EX4100 Public Key auth over SSH, changes killed on REBOOT

Trying to setup SSH accounts to work with public key authentication, and after creating the directory and authorized_keys file, setting perms, etc, it all works fine. I restart the device to test and all of the changes to it are gone… essentially as if the thing has just re-imaged itself.

Some background as to why I want to bother: We purchased the device to make some remote backups to keep off-site of some mission critical materials. Having the features advertised (AD integration, etc), we figured it would function well in an enterprise environment. The ways we had planned on using it originally haven’t panned out, but I was happy to see it could support SSH, which got us around a big hurdle of being able to reach the device easily and programatically from a different network segment. The thing is, SSHing into a system as root with just a password is crazy insecure! We can’t possibly leave the device like that and put anything remotely sensitive on it.

So, I guess what I’m after here is a way to get the system to stop wiping out the /home and /etc/ssh directories so I can get the SSH keys and configurations to stick… or, failing a way to disable whatever is rewriting it, a way to modify the image it is using to include the changes I want.

Have a feeling I may be SOL, and if it had been up to me from the get go I’d of just setup a proper RAIDed workstation on the other end, but don’t want to give up without asking if maybe someone else has run into this and come out on top. Going to see if I can make everything work the way I want over FTP if this doesn’t work out, but I will be so.much.happier if I can get this puppy to do tricks over SSH.

Technically it IS doable what you are trying to do. In fact, I have been doing just that since last year shortly after my purchase of the EX2 model. There are two ways to do this - the painful manual way - or the automated way but that comes with a much harder obstacle to overcome.

So here’s the problem. The way all the My Cloud EX and Mirror products work is that at boot time they discard everything in the /home and /etc directories - where the user accts and configs are kept…and they rebuild them from the firmware that permanently resides in the flash memory. Because of this, all user accts that you used to store the keys are wiped clean - as you have discovered.

So one painful way to work around the problem is to make use of a small directory where WD saves its configs (& logs) during reboots - and that directory is /usr/local/config. What you can do is create a new directory under there - let’s call it UserHomesBackup (that’s what I call it in mine). Now, after you have setup all the user’s SSH keys in their home’s .ssh directories, you need to copy the entire user directory (not just the .ssh directory) using the cp -p command into that UserHomesBackup directory. The -p switch copies the crucial permissions of files and folders, along with the timestamps. Now, after you reboot you can simply cp -p back every directory from that backup directory to /home directory - and your SSH key-based authentication will work again. But yes, the big downside to this workaround is that you need to copy those directories back after a reboot every time. The other thing I’d caution about is that the /usr/local/config directory is mounted on a very small space (filesystem) - on my EX2 it is 12.2 MB (you can find out yours by running ‘df -h /usr/local/config’ command)…which is still quite good size for storing all types of config files - but not meant to store too much files or many big files…but it is okay for storing a bunch of users’ home directories with their .ssh folders.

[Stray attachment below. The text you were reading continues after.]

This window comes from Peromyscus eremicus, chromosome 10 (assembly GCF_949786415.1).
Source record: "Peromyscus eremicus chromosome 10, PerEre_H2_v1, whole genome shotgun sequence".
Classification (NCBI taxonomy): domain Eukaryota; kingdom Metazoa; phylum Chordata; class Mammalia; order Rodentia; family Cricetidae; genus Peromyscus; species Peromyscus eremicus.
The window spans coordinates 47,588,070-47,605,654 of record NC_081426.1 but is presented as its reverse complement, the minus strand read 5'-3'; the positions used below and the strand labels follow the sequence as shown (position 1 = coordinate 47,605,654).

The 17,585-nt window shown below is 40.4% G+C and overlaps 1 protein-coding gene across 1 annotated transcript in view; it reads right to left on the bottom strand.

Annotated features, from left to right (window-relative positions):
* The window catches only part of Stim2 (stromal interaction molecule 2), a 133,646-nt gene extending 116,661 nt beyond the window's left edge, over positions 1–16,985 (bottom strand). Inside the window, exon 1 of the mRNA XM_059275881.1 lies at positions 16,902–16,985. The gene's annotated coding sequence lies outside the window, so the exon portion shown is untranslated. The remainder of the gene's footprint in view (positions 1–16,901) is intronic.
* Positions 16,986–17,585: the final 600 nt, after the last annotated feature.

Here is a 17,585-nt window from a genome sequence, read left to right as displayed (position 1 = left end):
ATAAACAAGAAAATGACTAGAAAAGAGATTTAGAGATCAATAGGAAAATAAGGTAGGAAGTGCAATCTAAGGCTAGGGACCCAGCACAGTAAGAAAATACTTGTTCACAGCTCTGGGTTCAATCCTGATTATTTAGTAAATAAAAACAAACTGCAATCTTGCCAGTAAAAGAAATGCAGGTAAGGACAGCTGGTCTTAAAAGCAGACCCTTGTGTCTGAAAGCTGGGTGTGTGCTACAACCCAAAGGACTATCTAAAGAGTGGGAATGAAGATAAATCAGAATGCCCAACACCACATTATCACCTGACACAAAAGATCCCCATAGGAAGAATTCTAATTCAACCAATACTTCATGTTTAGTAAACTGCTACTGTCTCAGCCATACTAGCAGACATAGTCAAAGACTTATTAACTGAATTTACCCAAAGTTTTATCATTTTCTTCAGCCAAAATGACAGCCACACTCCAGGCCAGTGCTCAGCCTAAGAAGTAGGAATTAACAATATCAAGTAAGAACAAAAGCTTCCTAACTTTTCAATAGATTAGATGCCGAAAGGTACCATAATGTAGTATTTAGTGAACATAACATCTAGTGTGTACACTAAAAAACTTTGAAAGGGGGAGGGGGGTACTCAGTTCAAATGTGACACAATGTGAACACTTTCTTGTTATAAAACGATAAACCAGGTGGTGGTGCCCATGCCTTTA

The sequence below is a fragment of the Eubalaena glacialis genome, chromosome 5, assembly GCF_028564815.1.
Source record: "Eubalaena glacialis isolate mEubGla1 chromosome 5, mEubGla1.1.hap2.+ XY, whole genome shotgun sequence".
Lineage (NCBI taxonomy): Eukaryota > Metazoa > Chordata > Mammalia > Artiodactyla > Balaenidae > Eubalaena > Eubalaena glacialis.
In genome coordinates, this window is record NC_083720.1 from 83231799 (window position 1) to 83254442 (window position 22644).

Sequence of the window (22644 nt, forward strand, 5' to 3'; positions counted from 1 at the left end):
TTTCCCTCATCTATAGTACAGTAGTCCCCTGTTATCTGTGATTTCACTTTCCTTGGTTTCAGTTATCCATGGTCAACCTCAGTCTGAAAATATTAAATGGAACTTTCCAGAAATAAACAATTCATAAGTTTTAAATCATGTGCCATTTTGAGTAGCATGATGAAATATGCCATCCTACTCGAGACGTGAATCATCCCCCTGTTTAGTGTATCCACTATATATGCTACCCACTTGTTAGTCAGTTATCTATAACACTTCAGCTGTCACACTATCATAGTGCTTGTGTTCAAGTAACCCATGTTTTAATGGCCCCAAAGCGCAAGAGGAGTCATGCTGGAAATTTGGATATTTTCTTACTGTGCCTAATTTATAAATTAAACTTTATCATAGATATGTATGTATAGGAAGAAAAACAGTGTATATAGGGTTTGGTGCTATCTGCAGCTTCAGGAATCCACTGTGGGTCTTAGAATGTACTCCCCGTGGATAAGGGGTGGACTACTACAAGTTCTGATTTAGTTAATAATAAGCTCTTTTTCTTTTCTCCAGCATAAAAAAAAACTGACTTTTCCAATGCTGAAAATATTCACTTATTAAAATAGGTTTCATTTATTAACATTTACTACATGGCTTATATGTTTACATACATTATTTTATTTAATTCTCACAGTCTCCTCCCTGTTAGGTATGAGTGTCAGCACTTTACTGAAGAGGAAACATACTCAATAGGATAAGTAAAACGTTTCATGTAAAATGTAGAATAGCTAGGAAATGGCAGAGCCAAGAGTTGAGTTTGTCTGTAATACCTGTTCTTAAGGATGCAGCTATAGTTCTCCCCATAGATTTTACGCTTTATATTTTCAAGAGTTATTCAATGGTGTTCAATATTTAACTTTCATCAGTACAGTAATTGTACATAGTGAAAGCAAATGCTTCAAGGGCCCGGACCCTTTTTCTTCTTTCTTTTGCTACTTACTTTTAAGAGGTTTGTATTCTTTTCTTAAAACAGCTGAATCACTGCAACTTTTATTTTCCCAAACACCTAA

So the more difficult thing for many is to automate this process. If you know shell scripting and can follow instructions on how to compile code, you can take WD’s firmware source code that they make available under GPL license and compile your own firmware after making a couple small tweaks to their startup script. Basically you’d be baking in that copy of the users’ home directories back to /home on restart. In order to do so, you MUST change the system_init script that’s in /usr/local/modules/script/ directory. That system_init runs during boot time - but that script cannot be edited since it runs off of the flash memory. So the only way to tweak that is to download the source code from WD’s site, modify that init script and then compile the firmware…and finally load the firmware. Once you have loaded the firmware, you will now automatically have those user directories copied back to /home on reboot. But of course, this requires a good comfort level with Linux/Unix and the acceptance that doing this voids your device’s warranty. But I have been doing this for 20 months now and have added many customizations to the firmware - from SSH logging to SFTP logging to log archiving to many, many other features I needed, all baked into my custom modded firmware. Here’s my post from April 2014 to demo that SFTP by a non-root user (using SSH key) -> SFTP possible on EX2

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Awesome writeup and reply Cybernut1 :slight_smile: I’m super appreciative of you sharing your experience and discoveries. I’ll see how the rest of the team feels and hopefully we’ll be implementing this soon!

Glad to be of help. If you need further detailed assistance - heck, I can even walk your hands through the whole compile code process and/or any other customization you might need for a small and reasonable fee, I’ll be more than happy to (but of course, only if you feel you could benefit from that). There’s a PM feature - you can PM me for that.